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The San Diego Coastal Expedition

The views expressed are those of the author and are not necessarily those of Scientific American.


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The San Diego Coastal Expedition is a two-part student-led research program to characterize the marine environment of the coast of San Diego County. In June and July, scientists participating in SDCoastEx I discovered a methane seep off the coast of San Diego (Union Tribune Story, KPBS Story), located a sunken whale and studied the physics and chemistry of the offshore environment. We also collected numerous animals that live on the seafloor and in the water column.

Showing off my fresh catch (photo credit: Jim Wilkinson).

Showing off my fresh catch (photo credit: Jim Wilkinson).

Offshore of San Diego there exists a deep layer with very low oxygen (called the Oxygen Minimum Zone, or OMZ) and “acidic” waters. Climate scientists predict that much of the ocean will become more hypoxic and more acidic in the coming years. We want to know what will happen to the animals that live here. The upcoming cruise will allow us to make seasonal comparisons with what we saw in June and July, and follow up on earlier discoveries. We will be back on the R/V Melville from December 8 to 15.

There are 5 research teams on this expedition:

1) The Shelf Team will sample the seafloor community using a scientific bottom trawl and a Remotely Operated Vehicle (ROV)- an undersea robot equipped to videotape and make collections in the deep-sea environment.

2) The Pelagic Environment Team will sample water properties such as temperature, salinity, pH and oxygen, using a variety of sensors and water sampling.

3) The OMZ Sediments Team will collect bottom sediments from a range of depths to study the biogeochemistry of the sediments as well as the small animals that live on the seafloor.

4) The Seeps Team will use the ROV to explore previously discovered seep sites and will collect sediments and animals from these sites.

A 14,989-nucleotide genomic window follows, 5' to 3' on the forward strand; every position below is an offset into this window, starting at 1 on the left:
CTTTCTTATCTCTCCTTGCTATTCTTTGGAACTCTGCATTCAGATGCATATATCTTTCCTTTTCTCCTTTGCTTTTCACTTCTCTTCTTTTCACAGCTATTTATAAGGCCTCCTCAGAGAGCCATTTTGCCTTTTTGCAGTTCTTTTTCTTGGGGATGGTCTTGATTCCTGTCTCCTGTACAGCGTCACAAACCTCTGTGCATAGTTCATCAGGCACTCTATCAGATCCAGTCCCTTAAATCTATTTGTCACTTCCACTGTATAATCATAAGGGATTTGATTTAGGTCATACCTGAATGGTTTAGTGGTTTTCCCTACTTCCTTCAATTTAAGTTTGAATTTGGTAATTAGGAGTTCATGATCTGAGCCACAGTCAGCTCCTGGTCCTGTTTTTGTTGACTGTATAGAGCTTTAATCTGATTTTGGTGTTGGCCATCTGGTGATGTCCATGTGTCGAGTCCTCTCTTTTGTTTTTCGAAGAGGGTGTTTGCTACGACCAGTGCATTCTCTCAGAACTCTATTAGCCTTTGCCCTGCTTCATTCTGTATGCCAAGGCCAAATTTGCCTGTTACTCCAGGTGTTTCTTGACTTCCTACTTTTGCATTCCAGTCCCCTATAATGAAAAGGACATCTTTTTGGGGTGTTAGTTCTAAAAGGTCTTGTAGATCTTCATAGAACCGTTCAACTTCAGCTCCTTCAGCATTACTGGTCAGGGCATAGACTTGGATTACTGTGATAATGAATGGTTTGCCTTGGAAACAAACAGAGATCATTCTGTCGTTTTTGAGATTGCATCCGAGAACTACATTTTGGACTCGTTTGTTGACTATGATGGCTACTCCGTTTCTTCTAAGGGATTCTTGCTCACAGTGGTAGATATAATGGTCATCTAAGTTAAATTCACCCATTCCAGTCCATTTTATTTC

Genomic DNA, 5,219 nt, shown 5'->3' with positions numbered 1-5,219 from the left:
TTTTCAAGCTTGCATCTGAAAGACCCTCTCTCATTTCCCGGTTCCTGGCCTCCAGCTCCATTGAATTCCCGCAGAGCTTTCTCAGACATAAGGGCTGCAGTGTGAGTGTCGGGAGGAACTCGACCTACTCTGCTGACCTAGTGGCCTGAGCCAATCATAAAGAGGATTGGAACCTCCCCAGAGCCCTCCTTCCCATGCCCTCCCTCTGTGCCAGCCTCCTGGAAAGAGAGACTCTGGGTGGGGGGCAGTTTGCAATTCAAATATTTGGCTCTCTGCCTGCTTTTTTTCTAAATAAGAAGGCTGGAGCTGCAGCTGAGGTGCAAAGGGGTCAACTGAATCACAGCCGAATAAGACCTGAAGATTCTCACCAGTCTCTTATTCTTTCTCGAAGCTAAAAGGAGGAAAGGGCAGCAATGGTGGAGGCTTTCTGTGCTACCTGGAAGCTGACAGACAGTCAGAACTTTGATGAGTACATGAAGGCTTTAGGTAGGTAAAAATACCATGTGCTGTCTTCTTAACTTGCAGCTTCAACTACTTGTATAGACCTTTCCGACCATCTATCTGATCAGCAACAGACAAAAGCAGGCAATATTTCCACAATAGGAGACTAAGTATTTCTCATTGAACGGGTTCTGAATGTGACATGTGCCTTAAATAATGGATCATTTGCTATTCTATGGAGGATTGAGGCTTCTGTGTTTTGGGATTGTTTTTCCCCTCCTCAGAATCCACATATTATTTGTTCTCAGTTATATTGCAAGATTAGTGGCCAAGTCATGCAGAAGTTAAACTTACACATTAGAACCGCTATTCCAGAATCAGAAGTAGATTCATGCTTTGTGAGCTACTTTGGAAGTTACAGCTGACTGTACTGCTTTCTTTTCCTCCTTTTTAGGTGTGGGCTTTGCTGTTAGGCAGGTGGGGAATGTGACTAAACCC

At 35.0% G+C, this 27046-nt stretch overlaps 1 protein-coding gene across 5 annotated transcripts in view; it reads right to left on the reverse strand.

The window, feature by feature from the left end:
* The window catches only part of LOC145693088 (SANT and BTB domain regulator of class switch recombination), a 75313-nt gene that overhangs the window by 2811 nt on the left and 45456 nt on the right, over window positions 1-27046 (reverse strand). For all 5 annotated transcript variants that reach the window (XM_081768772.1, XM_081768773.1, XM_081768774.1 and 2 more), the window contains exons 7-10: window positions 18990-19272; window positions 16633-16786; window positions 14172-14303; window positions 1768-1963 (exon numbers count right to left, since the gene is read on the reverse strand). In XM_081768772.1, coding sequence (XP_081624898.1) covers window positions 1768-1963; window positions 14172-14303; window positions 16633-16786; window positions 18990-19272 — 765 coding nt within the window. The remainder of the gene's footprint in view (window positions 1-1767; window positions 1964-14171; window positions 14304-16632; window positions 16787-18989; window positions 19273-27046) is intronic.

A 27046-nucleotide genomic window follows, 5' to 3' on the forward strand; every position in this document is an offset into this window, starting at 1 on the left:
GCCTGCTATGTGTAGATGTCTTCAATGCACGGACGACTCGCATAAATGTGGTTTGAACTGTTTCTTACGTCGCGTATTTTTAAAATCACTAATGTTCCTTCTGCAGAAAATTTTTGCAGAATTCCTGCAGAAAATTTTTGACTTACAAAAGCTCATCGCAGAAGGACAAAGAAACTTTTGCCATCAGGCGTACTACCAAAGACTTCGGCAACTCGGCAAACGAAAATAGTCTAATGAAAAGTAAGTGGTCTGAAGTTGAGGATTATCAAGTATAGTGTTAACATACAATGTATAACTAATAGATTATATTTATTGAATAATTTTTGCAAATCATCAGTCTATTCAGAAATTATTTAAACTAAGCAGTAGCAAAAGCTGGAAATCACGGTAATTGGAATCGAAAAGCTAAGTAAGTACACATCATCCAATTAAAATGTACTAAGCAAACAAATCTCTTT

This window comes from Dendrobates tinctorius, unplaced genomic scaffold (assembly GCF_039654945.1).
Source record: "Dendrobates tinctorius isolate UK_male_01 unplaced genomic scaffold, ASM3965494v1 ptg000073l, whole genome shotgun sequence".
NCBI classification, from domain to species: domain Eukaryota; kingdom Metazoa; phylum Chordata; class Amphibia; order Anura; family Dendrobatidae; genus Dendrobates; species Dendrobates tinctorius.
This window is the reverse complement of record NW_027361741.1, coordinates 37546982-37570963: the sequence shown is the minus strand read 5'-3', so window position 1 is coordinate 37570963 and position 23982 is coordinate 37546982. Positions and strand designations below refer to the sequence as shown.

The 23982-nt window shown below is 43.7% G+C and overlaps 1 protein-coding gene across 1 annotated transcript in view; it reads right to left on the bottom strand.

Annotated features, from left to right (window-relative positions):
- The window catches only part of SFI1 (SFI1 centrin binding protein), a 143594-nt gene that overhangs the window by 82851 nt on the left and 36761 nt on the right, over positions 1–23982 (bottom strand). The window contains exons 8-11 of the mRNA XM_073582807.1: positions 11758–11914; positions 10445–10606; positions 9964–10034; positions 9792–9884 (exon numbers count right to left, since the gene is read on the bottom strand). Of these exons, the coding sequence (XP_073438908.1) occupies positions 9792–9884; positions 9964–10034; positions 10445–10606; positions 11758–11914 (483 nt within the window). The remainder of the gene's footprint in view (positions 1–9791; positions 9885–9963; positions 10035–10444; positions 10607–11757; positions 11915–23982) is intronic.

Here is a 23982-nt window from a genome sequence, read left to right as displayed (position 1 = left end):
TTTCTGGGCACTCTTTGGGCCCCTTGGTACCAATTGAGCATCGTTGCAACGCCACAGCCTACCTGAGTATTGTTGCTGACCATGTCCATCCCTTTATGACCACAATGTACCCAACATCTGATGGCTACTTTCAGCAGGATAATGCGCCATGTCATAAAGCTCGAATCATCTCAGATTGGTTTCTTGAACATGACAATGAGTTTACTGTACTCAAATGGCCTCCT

5) Midwater Team - I will be collecting animals that live in the open ocean using a midwater trawl net, and observe the animals in their environment using the ROV.

Three species of flatfish, caught in the scientific bottom trawl (credit: Amanda Netburn)

Three species of flatfish, caught in the scientific bottom trawl (credit: Amanda Netburn)

As you can see, we have a lot of goals for only 8 days at sea. We are bringing along several generous volunteers to help us accomplish this work, and operations will occur 24 hours a day. I look forward to sharing the journey.

The sea time for this project was awarded by the UC Ships Funds Program, which provides a unique experience for students to serve as Chief Scientists at sea. Christina Frieder led the first cruise of the SD CoastEx program with great success, and we look forward to repeated success with Chief Scientist Benjamin Grupe on the second leg of the expedition. More information on the San Diego Coastal Expedition can be found here.

A typical catch in from the midwater trawl. Shown here are several species of lanternfishes and a hatchetfish.

A typical catch in from the midwater trawl. Shown here are several species of lanternfishes and a hatchetfish.

A crab, caught in the scientific bottom trawl (photo credit: Amanda Netburn)

A crab, caught in the scientific bottom trawl (photo credit: Amanda Netburn)

A tiny hermitcrab, collected from sediments.

A tiny hermitcrab, collected from sediments.

Amanda Netburn About the Author: Amanda Netburn is a PhD student at the Scripps Institution of Oceanography. Her research focuses on the role of deep hypoxic waters in structuring midwater fish communities off the coast of California. On the San Diego Coastal Expedition, she will be studying animals that live in the open ocean, while other student researchers investigate the role of oxygen and methane seeps in structuring marine communities on the seafloor.

The views expressed are those of the author and are not necessarily those of Scientific American.





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